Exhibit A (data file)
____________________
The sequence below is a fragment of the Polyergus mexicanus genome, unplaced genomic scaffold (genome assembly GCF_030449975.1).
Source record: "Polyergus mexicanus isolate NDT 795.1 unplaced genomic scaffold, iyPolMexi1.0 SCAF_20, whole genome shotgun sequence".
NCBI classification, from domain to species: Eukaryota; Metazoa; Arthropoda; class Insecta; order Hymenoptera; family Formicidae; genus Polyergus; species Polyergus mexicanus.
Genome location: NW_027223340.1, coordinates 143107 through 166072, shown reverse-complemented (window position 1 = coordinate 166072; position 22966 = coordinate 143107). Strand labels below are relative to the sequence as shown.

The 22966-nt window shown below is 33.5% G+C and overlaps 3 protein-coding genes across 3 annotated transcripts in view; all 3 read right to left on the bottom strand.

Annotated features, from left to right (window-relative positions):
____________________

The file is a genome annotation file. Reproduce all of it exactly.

The sequence below is a fragment of the Polyergus mexicanus genome, unplaced genomic scaffold (genome assembly GCF_030449975.1).
Source record: "Polyergus mexicanus isolate NDT 795.1 unplaced genomic scaffold, iyPolMexi1.0 SCAF_20, whole genome shotgun sequence".
NCBI classification, from domain to species: Eukaryota; Metazoa; Arthropoda; class Insecta; order Hymenoptera; family Formicidae; genus Polyergus; species Polyergus mexicanus.
Genome location: NW_027223340.1, coordinates 143107 through 166072, shown reverse-complemented (window position 1 = coordinate 166072; position 22966 = coordinate 143107). Strand labels below are relative to the sequence as shown.

The 22966-nt window shown below is 33.5% G+C and overlaps 3 protein-coding genes across 3 annotated transcripts in view; all 3 read right to left on the bottom strand.

Annotated features, from left to right (window-relative positions):